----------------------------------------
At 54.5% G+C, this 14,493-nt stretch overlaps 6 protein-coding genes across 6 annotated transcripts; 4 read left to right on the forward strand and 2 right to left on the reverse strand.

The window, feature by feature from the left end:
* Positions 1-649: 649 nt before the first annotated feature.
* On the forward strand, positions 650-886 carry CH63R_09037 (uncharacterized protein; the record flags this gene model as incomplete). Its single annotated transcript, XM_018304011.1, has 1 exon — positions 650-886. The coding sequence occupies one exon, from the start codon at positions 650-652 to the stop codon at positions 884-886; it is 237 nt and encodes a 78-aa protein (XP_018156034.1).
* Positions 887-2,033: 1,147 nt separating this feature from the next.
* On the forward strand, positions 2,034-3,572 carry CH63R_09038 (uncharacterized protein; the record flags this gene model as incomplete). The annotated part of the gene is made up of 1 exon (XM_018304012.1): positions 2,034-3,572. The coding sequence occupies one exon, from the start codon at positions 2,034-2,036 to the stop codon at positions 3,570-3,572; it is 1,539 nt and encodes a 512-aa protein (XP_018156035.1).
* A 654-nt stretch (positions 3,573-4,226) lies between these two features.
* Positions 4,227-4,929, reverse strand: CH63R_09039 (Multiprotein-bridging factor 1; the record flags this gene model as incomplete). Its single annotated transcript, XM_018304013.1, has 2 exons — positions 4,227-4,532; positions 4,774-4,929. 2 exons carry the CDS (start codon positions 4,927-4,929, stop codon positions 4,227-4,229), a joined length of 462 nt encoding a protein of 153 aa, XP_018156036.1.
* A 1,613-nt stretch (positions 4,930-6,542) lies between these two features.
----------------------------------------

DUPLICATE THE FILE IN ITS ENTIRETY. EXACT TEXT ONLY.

At 54.5% G+C, this 14,493-nt stretch overlaps 6 protein-coding genes across 6 annotated transcripts; 4 read left to right on the forward strand and 2 right to left on the reverse strand.

The window, feature by feature from the left end:
* Positions 1-649: 649 nt before the first annotated feature.
* On the forward strand, positions 650-886 carry CH63R_09037 (uncharacterized protein; the record flags this gene model as incomplete). Its single annotated transcript, XM_018304011.1, has 1 exon — positions 650-886. The coding sequence occupies one exon, from the start codon at positions 650-652 to the stop codon at positions 884-886; it is 237 nt and encodes a 78-aa protein (XP_018156034.1).
* Positions 887-2,033: 1,147 nt separating this feature from the next.
* On the forward strand, positions 2,034-3,572 carry CH63R_09038 (uncharacterized protein; the record flags this gene model as incomplete). The annotated part of the gene is made up of 1 exon (XM_018304012.1): positions 2,034-3,572. The coding sequence occupies one exon, from the start codon at positions 2,034-2,036 to the stop codon at positions 3,570-3,572; it is 1,539 nt and encodes a 512-aa protein (XP_018156035.1).
* A 654-nt stretch (positions 3,573-4,226) lies between these two features.
* Positions 4,227-4,929, reverse strand: CH63R_09039 (Multiprotein-bridging factor 1; the record flags this gene model as incomplete). Its single annotated transcript, XM_018304013.1, has 2 exons — positions 4,227-4,532; positions 4,774-4,929. 2 exons carry the CDS (start codon positions 4,927-4,929, stop codon positions 4,227-4,229), a joined length of 462 nt encoding a protein of 153 aa, XP_018156036.1.
* A 1,613-nt stretch (positions 4,930-6,542) lies between these two features.